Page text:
New Files on Slavery
Some months ago it was revealed that a very substantial tranche of foreign office files was held outwith the National Archive at Kew; instead it had been “hoarded” in a repository in Buckinghamshire. Of course, under legislation, unless these files had been specially exempted from being made accessible, they should have been transferred to the National Archive. Of course, the conspiracy-minded have their own views on this.
But more recently it has emerged that some of these files apparently concern England’s and then Britain’s involvement in the slave-trade and then in its suppression. See http://www.theguardian.com/politics/2014/jan/20/slave-trade-papers-illegal-foreign-office-cache The now accessible inventory produced by the Foreign Office reveals 18 volumes of “slave trade reports” from 1662 to 1873 in six boxes amounting to 0.81 linear metres of shelving. There are also files on the slave trade in Brazil; files on Egypt concerning the suppression of the slave trade; files on Germany mentioning the slave trade; Madagascar files concerning the slave trade; files on Zanzibar concerning the slave trade and its suppression; and 117 metres of files headed “General Print”, in some of which the slave trade is mentioned. See https://www.gov.uk/government/uploads/system/uploads/attachment_data/file/263829/Archive_inventory.csv/preview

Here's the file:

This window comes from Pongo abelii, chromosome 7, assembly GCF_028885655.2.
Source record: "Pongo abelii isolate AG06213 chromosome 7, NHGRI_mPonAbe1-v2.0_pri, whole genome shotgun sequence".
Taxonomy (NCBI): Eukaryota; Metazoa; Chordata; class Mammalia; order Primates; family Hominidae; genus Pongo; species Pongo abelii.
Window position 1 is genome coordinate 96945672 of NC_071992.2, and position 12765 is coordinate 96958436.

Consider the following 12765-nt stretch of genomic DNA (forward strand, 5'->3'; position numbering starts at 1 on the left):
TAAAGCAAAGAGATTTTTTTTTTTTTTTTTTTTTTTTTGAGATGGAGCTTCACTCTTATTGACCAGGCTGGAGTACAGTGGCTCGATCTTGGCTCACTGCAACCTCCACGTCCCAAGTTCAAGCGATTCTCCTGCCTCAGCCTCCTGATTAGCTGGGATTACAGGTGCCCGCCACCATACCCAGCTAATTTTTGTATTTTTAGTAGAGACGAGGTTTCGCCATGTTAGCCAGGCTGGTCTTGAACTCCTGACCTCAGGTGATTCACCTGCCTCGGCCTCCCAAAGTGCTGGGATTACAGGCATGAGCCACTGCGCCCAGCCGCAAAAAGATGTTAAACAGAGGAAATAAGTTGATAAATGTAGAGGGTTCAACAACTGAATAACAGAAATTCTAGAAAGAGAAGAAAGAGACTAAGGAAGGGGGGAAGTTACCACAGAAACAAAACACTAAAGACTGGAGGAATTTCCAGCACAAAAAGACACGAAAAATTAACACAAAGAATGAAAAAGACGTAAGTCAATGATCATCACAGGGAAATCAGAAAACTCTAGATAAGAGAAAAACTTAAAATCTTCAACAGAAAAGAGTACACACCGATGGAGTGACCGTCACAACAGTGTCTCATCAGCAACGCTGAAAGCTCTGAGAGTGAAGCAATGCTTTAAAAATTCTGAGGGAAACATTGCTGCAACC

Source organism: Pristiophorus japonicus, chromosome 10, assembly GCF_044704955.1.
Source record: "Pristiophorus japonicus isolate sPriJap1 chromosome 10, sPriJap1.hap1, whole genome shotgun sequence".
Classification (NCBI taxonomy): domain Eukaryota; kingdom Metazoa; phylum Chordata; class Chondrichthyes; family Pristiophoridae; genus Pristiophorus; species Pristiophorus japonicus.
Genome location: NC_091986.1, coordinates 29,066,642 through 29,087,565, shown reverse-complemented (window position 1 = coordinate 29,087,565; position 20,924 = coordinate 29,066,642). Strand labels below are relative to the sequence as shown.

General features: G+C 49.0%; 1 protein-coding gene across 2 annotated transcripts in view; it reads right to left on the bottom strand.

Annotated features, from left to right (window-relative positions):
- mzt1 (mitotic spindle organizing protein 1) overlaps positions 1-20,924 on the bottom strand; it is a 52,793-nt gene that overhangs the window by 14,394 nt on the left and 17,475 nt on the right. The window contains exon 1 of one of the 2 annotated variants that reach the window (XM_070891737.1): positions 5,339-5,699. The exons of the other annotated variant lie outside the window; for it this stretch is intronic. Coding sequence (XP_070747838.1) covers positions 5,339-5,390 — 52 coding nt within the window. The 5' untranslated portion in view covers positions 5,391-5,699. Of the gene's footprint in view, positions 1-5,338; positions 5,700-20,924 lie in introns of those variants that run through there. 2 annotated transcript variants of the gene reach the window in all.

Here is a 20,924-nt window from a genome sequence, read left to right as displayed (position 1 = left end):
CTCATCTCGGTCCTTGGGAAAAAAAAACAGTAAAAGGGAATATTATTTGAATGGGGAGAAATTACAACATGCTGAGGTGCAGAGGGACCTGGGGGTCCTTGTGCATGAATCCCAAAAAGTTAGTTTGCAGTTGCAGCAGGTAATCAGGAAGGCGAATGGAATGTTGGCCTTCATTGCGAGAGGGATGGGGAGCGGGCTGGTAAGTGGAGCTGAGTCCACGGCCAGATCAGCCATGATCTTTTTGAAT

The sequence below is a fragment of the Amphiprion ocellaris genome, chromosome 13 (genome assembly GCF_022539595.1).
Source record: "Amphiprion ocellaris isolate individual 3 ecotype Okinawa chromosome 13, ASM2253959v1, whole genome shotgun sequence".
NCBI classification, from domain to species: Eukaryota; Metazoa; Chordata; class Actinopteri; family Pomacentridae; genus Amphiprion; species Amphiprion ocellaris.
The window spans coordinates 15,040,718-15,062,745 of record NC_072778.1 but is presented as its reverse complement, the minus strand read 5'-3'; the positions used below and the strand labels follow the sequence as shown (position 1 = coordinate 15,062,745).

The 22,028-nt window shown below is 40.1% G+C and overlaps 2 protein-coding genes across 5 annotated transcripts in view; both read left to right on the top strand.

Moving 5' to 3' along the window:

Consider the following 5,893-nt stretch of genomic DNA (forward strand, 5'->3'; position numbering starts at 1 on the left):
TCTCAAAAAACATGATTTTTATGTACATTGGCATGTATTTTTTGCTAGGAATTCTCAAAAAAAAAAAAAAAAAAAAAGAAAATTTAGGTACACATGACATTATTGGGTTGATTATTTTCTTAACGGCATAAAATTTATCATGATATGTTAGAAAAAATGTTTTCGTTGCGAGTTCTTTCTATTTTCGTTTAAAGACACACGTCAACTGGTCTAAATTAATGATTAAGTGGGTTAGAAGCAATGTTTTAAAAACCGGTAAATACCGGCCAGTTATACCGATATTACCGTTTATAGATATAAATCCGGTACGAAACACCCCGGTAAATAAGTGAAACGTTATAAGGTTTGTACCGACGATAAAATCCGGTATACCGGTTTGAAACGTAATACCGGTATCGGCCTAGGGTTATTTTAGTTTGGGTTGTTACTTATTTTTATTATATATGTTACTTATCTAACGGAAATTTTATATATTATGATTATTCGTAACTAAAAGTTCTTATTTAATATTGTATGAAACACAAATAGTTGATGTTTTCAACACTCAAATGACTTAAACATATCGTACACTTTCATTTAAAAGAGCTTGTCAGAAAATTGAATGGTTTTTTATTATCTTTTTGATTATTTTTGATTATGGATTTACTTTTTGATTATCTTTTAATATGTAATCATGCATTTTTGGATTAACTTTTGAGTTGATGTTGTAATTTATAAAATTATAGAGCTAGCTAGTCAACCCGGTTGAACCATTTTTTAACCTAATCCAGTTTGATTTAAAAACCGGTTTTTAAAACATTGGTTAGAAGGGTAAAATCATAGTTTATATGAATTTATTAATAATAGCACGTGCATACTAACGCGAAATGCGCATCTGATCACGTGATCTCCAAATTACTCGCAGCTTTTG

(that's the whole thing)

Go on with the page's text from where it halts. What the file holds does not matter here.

Their significance can only be evaluated when they are made more accessible; but it seems unlikely that they will bring about a need to revise current historical interpretation. The story may be traced the through the website of the Guardian or by googling. This was brought to your blogger’s attention by his colleague, Professor Alan Boyle. See http://www.law.ed.ac.uk/people/alanboyle